Character: Three Inquiries in Literary Studies

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University of Chicago Press
Publish Date
5.5 X 8.4 X 0.4 inches | 0.5 pounds
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About the Author

Amanda Anderson is the Andrew W. Mellon Professor of Humanities and English and director of the Cogut Institute for the Humanities at Brown University.
Rita Felski is the William R. Kenan Jr. Professor of English at the University of Virginia and Niels Bohr Professor at the University of Southern Denmark.
Toril Moi is the James B. Duke Professor of Literature and Romance Studies, and professor of English, Philosophy, and Theatre Studies, at Duke University.


"This trio of essays--punchy, polemical, and shrewd--refreshes literary studies by revealing the value of once tabooed character talk and persuading us to own up at long last to our multiple investments in character. Anderson, Felski, and Moi help us better understand the characters of fiction, both as objects of identification and as models of moral vision."--Deidre Shauna Lynch, Harvard University
"This lively, timely, and thought-provoking volume gives three major critics room to explore what draws us to fictional beings. Genealogizing the formalist roots of literary critics' abandonment of character, Anderson, Felski, and Moi make a vivid and persuasive case for characters' distinct, fascinatingly intensified form of life."--Jennifer L. Fleissner, Indiana University
"Character seeks to revive the full complexity and richness of our experience of fictional characters. Anderson, Felski, and Moi break with critical orthodoxies, offering a lucid and sophisticated account of the force of readerly engagement with character life. These insights into the aesthetic and ethical centrality of character will provoke debate for years to come."--Yi-Ping Ong, Johns Hopkins University

"This TRIOS volume brings together Toril Moi, Rita Felski, and Amanda Anderson to discuss the concept of character in literary studies. Though quite different from one another, these critics each evince their own reality hunger. They're tired of academic orthodoxies that emphasize that characters are not people but merely words on a page. A new paradigm is needed in which we take seriously the demands that characters make upon us."

-- "Los Angeles Review of Books"
"Three internationally famous literary scholars have turned revolutionary generals with a book that everyone working as, or learning to be, a literary critic should read. . . . Moi, Felski and Anderson are more like gardeners, cultivating the beds, rooting up the bindweed of false dogma and making our little lot - literary criticism - more appealing. The different critical virtues so strikingly exemplified in each essay (Moi's attentive argument, Felski's wide-ranging analysis, Anderson's insightful readings), the absolutely lucid prose (rightly, a stylistic rebuke to professional argot and inaccessible theory-speak) and the clear-eyed overview of critical debates mean this book is perfect for present and future gardeners. It could and should be read by all critics and students."-- "Times Higher Education"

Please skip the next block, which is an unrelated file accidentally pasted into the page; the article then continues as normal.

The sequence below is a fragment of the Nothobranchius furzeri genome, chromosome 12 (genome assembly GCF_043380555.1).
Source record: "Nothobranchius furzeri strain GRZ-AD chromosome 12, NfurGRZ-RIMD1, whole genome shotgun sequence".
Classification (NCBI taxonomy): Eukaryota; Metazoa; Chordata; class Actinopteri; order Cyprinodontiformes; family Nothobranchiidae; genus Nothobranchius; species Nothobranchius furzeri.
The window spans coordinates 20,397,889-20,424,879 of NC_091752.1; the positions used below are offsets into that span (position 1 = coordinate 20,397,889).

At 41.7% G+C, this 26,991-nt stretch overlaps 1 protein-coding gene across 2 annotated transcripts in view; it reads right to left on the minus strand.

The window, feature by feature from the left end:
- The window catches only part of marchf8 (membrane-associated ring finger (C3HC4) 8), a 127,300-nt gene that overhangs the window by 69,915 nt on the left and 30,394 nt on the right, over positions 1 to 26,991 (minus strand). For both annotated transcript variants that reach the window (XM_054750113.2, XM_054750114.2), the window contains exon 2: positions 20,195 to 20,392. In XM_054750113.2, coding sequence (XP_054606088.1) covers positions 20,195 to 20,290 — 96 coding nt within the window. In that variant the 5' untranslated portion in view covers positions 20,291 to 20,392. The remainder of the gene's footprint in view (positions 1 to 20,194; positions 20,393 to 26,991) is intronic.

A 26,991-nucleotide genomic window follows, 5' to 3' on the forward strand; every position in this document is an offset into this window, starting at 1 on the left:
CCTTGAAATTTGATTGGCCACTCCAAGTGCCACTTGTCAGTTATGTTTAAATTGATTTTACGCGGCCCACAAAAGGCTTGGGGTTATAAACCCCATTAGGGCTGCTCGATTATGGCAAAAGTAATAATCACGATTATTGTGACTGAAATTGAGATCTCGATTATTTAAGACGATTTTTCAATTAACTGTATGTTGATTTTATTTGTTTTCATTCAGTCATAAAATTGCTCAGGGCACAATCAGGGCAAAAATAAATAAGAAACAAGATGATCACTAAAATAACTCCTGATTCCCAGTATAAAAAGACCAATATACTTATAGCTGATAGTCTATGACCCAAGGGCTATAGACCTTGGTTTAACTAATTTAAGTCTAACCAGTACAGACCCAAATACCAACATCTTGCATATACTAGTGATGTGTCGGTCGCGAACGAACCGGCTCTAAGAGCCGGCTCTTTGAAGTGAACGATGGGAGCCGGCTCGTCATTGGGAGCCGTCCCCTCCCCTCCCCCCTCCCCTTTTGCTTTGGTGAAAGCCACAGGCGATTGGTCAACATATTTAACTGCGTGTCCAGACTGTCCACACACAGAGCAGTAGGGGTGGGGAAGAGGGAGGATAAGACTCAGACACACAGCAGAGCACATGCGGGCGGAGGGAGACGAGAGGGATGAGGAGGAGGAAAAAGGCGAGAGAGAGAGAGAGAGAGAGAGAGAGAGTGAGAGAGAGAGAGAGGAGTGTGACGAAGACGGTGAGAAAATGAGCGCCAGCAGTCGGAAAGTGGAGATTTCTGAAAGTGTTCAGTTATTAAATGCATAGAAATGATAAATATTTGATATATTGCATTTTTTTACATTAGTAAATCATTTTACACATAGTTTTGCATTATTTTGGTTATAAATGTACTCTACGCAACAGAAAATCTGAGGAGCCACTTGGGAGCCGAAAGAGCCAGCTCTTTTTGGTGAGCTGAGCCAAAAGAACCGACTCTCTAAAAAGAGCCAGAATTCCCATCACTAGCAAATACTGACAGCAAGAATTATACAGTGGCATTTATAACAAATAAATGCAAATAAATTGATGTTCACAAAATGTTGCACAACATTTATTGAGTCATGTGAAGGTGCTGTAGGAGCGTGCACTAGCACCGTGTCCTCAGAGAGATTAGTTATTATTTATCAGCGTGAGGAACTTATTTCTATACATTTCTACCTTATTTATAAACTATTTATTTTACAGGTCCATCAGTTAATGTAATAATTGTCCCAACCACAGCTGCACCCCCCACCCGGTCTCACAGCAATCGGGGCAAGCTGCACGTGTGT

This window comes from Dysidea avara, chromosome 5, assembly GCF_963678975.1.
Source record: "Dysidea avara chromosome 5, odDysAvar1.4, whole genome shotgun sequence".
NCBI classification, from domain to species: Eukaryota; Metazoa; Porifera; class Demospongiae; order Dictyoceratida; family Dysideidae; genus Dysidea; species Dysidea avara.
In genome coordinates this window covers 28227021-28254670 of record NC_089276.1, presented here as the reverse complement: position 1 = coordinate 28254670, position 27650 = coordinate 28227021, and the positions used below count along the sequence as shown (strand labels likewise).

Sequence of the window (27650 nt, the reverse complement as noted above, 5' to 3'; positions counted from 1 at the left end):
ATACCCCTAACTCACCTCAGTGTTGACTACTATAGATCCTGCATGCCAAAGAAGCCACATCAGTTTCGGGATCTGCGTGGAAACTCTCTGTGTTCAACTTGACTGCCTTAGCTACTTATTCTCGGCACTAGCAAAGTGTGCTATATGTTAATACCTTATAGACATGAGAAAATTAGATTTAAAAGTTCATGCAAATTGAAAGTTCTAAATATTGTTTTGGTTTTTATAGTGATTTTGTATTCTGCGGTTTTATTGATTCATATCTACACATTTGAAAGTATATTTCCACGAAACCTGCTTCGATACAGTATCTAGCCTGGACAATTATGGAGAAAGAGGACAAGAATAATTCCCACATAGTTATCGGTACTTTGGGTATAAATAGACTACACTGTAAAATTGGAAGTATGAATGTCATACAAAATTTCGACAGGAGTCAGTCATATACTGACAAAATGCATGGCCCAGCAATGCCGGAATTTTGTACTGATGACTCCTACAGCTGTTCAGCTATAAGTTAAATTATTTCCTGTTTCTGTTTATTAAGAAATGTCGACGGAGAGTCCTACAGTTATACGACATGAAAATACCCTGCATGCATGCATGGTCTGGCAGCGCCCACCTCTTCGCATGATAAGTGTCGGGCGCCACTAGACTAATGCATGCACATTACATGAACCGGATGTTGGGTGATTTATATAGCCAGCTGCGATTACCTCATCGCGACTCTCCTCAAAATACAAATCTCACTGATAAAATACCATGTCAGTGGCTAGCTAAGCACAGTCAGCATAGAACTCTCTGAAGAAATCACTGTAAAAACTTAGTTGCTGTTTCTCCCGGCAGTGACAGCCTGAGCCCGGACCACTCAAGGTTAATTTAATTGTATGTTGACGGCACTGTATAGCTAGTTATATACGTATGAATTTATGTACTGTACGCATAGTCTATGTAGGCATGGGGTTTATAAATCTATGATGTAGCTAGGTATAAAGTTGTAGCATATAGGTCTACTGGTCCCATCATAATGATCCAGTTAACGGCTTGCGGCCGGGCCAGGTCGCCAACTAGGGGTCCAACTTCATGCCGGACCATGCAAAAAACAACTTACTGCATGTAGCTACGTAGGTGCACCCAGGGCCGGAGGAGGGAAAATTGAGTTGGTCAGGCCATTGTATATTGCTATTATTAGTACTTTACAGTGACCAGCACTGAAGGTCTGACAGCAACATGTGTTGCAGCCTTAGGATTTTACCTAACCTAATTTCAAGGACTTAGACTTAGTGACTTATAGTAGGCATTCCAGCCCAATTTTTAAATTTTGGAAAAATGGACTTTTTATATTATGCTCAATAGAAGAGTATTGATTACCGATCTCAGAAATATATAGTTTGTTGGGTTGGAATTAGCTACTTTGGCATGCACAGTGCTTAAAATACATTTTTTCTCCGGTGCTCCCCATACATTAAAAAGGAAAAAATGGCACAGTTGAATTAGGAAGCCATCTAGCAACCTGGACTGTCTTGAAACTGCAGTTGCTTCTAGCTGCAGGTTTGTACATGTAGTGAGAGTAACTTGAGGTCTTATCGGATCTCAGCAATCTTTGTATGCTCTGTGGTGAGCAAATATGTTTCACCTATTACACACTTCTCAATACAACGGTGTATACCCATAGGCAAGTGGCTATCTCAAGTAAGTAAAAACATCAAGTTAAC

"[The authors'] voices are some of the most refreshing and important in literary studies today. This small volume packs a big punch."-- "Religion and Its Publics"
"A timely and much-needed intervention, bridging the gap between nonacademic and critical engagement with fictional beings."
-- "Textual Practice"
"A timely, lively, and eye-opening academic conversation on the aesthetic and ethical centrality of fictional character."
-- "English Studies"
"This project might also be described as reclaiming literature from professionals who have, as Amanda Anderson, Rita Felski, and Toril Moi describe in detail, devalued the idea that reading can be both a project of living a life closer to how one wants to live and a means of discovering what that better life might be."-- "Literature & Medicine"
"Offering ground-clearing, provocative arguments, the book is a pleasure to read, a work of theory that will resonate in different critical and conversational situations: in graduate classe sas a useful entry point into existing approaches to character, or in first-year literature courses, offering new ways to build insight out of the ordinary literary engagements with which students may enter the classroom. For Victorianist scholars, the arguments are of particular interest, given that the model of character developed in many nineteenth-century realist novels has been a particular target of skepticism."-- "Victorian Studies"